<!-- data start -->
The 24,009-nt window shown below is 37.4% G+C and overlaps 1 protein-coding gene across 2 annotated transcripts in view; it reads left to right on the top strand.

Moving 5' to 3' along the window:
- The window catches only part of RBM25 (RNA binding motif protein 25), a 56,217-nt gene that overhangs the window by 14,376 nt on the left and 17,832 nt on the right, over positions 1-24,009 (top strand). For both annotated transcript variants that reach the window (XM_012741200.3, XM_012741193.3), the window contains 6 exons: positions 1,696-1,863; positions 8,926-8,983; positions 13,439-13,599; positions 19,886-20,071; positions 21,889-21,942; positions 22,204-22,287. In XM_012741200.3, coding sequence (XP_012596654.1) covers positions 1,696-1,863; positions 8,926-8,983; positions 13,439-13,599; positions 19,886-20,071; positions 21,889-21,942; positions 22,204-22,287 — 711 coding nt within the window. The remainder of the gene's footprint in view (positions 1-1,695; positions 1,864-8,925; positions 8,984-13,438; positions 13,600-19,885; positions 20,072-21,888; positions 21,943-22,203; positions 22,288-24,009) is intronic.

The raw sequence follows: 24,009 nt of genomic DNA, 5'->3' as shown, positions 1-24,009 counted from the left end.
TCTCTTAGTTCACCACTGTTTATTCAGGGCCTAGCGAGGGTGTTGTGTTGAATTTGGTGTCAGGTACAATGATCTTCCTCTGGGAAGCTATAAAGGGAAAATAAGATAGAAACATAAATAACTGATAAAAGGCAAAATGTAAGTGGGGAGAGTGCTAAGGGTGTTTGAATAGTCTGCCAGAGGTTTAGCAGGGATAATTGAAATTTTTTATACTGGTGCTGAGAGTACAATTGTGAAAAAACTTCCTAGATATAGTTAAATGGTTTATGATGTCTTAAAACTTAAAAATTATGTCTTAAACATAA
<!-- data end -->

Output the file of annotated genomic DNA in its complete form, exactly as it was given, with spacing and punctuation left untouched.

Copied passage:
The 24,009-nt window shown below is 37.4% G+C and overlaps 1 protein-coding gene across 2 annotated transcripts in view; it reads left to right on the top strand.

Moving 5' to 3' along the window:
- The window catches only part of RBM25 (RNA binding motif protein 25), a 56,217-nt gene that overhangs the window by 14,376 nt on the left and 17,832 nt on the right, over positions 1-24,009 (top strand). For both annotated transcript variants that reach the window (XM_012741200.3, XM_012741193.3), the window contains 6 exons: positions 1,696-1,863; positions 8,926-8,983; positions 13,439-13,599; positions 19,886-20,071; positions 21,889-21,942; positions 22,204-22,287. In XM_012741200.3, coding sequence (XP_012596654.1) covers positions 1,696-1,863; positions 8,926-8,983; positions 13,439-13,599; positions 19,886-20,071; positions 21,889-21,942; positions 22,204-22,287 — 711 coding nt within the window. The remainder of the gene's footprint in view (positions 1-1,695; positions 1,864-8,925; positions 8,984-13,438; positions 13,600-19,885; positions 20,072-21,888; positions 21,943-22,203; positions 22,288-24,009) is intronic.

The raw sequence follows: 24,009 nt of genomic DNA, 5'->3' as shown, positions 1-24,009 counted from the left end.
TCTCTTAGTTCACCACTGTTTATTCAGGGCCTAGCGAGGGTGTTGTGTTGAATTTGGTGTCAGGTACAATGATCTTCCTCTGGGAAGCTATAAAGGGAAAATAAGATAGAAACATAAATAACTGATAAAAGGCAAAATGTAAGTGGGGAGAGTGCTAAGGGTGTTTGAATAGTCTGCCAGAGGTTTAGCAGGGATAATTGAAATTTTTTATACTGGTGCTGAGAGTACAATTGTGAAAAAACTTCCTAGATATAGTTAAATGGTTTATGATGTCTTAAAACTTAAAAATTATGTCTTAAACATAA